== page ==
> AH: I'm really not sure where you're going with the duration symbols
> and fixed meanings, though. Why would you be adding gracenotes and
In a tempoless notation, there is no need to litter the score with
little numbers and brackets (tuplets) or to make some symbols smaller in
order to make it clear that some notes are outside the counting scheme
(grace-notes) or to add little dots to the symbols to mean that they are
longer than they would be otherwise (augmentation dots). I think of all
these as /annotations/ that can be added ad lib to a score, without
affecting the playback of the contained temporal information.
Tuplets and grace-notes only make sense in music that has tempo (CWMN).
I'm not so sure about augmentation dots -- which could be used as
annotations in tempoless music to imply that the note should be
performed longishly... But a tenuto articulation could do that just as
well. Its probably something that should be left to the composer to
decide. Maybe the composer wants to use tenuto to imply something else
(emphasis of some kind).
Apropos verification: Maybe there's some way in CWMN to ensure that the
default <time> durations inside a tuplet are as equal as possible. But
those durations *must be **integers* in order to prevent the endless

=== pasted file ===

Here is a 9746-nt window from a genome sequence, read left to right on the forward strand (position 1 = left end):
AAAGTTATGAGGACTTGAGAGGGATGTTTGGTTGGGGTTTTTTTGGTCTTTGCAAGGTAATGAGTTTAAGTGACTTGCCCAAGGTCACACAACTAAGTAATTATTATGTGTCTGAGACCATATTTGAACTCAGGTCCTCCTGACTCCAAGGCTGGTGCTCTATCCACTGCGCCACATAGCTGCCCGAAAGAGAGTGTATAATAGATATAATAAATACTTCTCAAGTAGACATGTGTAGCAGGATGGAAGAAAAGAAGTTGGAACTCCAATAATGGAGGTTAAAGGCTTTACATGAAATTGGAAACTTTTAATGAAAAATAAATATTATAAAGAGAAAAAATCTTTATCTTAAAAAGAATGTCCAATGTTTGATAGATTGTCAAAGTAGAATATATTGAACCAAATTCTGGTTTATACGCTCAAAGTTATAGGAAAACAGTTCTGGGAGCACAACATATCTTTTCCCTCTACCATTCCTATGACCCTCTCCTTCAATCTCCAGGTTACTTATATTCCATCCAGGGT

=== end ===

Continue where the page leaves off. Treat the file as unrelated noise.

hassle with rounding floating point numbers. None of the durations in
the default (metronomic) performance should be allowed to be more than
one millisecond longer than any of the others. Grace notes inside
tuplets complicate things of course, but the problem should not be
>> JI: Can you imagine such a hierarchy of customisations? I'm also
>> thinking of the container hierarchy that could become part of the W3C
>> standard for describing /any /polyphonic music notation.
> AH: A customization is not arranged in a hierarchy. The primary reason
> for a customization is to produce a schema that will validate an
That's not a problem.
I was thinking more of another level: I think that all polyphonic music
notations could share the same container hierarchy. The
page->system->staff->layer hierarchy is actually independent of the
graphics. Notations can use the same terms, even if they are read left
to right, top to bottom or round in circles. The graphic representation
is really just up to the software that instantiates the score. I just
didn't want to miss the chance of some more modularity.
Its probably not very important in polyphonic music, but it might help
the evolution of software for homophonic music, if the developers always
used the same names for their simplified container hierarchy. For
Hope that helps,
-------------- next part --------------
An HTML attachment was scrubbed...
More information about the mei-l